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(Pocket-lint) – Apple’s Siri Shortcuts are designed to speed up actions you take in apps, and let you add those actions to Siri. There’s also a dedicated Shortcuts app, so you can create and manage multiple actions across multiple apps.
That’s all you need to know about Siri Shortcuts, how it works, and what it can do.
What are Siri Shortcuts?
Siri Shortcuts let you do things with your apps, with a simple tap or by asking Siri.
It’s basically about quick actions in your apps on iOS. They can automatically perform an action on an app in the background, or let you dive into an app to do something with a simple trigger phrase. In addition to running shortcuts, you can use the Shortcuts app to create custom shortcuts, simplifying everyday actions by combining steps across multiple apps.
So you can do things like tell Siri to “go to bed” and the digital assistant will switch your phone to Do Not Disturb or Sleep Focus. Some app developers also have their own custom Siri Shortcuts. Citymapper, for example, offers support for Siri Shortcuts, so you can create a shortcut to ask “when’s my next train” and then you’ll get related updates, platform info, and more.
Shortcuts appear in three main places on an iOS device: as tips (via the lock screen or Spotlight, proactively display shortcuts to app actions based on your usage); on Siri, activated by your own custom voice commands; and the Shortcuts app.
Siri Shortcuts also appear on Apple Watch devices through the Siri watch face for devices running WatchOS 5 and later.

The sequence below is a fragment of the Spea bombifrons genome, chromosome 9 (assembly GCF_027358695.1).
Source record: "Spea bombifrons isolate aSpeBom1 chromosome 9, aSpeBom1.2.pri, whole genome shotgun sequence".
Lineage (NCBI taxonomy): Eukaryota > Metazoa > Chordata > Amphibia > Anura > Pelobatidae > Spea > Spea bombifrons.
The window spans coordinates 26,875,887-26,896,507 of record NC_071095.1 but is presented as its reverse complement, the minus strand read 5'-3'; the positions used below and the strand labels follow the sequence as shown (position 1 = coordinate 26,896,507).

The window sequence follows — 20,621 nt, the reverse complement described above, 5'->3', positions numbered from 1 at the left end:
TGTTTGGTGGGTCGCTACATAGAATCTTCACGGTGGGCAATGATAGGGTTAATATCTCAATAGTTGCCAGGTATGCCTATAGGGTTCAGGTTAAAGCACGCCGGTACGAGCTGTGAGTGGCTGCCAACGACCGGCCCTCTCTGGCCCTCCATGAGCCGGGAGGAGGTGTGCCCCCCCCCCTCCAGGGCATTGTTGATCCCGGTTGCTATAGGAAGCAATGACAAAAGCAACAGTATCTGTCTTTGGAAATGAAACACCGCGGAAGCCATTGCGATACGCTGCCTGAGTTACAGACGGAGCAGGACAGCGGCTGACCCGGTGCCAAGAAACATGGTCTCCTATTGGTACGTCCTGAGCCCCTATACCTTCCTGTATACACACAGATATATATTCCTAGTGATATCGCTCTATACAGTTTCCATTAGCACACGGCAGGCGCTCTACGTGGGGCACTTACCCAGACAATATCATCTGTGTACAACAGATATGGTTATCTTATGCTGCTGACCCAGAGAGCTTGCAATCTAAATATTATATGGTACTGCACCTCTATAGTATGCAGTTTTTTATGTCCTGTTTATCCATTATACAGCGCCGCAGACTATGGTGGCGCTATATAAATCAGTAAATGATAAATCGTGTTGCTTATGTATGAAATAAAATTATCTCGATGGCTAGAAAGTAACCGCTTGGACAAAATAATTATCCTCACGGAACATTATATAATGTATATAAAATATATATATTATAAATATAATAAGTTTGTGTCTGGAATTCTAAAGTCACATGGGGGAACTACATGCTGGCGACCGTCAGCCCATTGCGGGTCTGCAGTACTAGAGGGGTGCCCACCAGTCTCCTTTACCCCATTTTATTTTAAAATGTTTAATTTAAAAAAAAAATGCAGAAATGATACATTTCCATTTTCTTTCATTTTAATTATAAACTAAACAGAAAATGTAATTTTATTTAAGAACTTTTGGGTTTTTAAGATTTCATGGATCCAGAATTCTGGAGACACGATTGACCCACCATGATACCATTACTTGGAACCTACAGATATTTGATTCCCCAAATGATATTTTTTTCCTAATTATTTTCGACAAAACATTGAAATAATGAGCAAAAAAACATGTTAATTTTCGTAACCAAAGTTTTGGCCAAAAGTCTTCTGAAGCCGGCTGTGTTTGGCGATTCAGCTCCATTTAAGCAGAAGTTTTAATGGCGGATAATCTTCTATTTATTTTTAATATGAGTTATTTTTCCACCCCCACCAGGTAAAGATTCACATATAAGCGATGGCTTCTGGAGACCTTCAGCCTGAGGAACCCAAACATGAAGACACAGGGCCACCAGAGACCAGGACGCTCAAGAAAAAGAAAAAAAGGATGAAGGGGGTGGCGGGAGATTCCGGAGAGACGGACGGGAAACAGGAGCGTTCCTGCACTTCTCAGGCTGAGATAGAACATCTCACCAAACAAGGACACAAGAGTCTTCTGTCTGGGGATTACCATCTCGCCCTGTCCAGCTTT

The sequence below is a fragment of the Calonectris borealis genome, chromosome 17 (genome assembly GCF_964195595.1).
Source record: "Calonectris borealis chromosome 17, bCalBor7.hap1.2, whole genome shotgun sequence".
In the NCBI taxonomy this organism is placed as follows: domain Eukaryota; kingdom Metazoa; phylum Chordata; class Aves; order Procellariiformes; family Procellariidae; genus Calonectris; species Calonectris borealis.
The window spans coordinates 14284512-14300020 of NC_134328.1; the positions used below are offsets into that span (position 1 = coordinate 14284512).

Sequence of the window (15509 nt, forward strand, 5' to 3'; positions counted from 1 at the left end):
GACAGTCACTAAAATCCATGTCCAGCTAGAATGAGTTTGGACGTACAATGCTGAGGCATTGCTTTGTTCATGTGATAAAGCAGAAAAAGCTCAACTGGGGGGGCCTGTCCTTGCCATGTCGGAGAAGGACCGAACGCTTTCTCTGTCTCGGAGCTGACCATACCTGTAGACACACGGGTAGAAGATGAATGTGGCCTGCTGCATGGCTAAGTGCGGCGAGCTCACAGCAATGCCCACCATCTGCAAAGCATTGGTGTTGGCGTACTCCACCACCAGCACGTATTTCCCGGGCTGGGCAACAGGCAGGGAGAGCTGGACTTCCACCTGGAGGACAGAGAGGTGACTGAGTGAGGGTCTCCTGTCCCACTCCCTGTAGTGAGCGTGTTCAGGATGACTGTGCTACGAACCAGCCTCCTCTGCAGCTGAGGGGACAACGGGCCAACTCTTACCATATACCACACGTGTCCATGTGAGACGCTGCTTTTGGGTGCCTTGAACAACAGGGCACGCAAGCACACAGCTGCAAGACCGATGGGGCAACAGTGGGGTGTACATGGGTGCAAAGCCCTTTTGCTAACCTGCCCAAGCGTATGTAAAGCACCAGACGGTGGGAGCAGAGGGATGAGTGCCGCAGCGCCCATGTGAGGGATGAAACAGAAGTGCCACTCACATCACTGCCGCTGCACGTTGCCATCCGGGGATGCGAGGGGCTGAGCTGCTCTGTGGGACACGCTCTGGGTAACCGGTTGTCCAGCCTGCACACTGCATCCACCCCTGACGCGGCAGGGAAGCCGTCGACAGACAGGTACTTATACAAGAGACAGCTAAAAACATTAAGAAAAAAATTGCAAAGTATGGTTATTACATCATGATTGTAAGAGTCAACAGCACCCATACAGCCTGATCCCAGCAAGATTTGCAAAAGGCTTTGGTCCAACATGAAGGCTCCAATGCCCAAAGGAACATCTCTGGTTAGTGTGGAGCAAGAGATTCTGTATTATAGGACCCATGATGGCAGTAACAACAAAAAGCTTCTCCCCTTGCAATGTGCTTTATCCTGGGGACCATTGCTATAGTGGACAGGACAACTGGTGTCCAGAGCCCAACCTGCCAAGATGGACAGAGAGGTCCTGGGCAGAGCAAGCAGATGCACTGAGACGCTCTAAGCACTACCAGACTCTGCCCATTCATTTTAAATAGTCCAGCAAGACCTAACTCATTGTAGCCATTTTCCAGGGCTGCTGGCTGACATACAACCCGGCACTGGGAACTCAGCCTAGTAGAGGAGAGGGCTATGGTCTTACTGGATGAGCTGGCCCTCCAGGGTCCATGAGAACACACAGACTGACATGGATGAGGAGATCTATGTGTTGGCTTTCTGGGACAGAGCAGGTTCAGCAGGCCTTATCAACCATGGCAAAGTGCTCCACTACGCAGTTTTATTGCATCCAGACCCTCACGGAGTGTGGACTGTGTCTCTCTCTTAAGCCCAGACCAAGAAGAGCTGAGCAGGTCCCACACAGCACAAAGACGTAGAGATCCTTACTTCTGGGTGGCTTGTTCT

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Shortcuts vs Actions: The Difference
A “shortcut” is a quick way to perform one or more tasks with your applications.
The Shortcuts app allows you to create your own shortcut in several steps. For example, you can create a “go for a run” shortcut that gets the weather report, provides an ETA for your usual route, and starts your workout music playlist.
Shortcuts can automate a wide variety of tasks, from getting directions to the next event on your calendar, moving text between apps, generating reports, and more.
An “action” is the cornerstone of a shortcut. It is a single step in a task. You can mix and match actions to create shortcuts that interact with apps on your iOS device, as well as content and services. Each shortcut is made up of one or more actions.
For example, a shortcut that posts an animated GIF to Twitter might contain three consecutive actions: Get the latest photos retrieve the last photos you have taken on your device; make GIF use these photos to create an animated GIF; Y cheep Post the GIF to your Twitter account.
Siri Shortcut Examples
Tile is a good example of how Siri Shortcuts can work with connected hardware. When you first open the Tile app, you’ll get a button that says “Add to Siri.” If you click this button and then record a custom phrase, such as “I lost my keys,” you’ll be able to execute this command simply by speaking to Siri. The command will then allow you to find a missing item that has a tile attached to it without having to worry about finding the Tile app, opening it, and then pressing a button.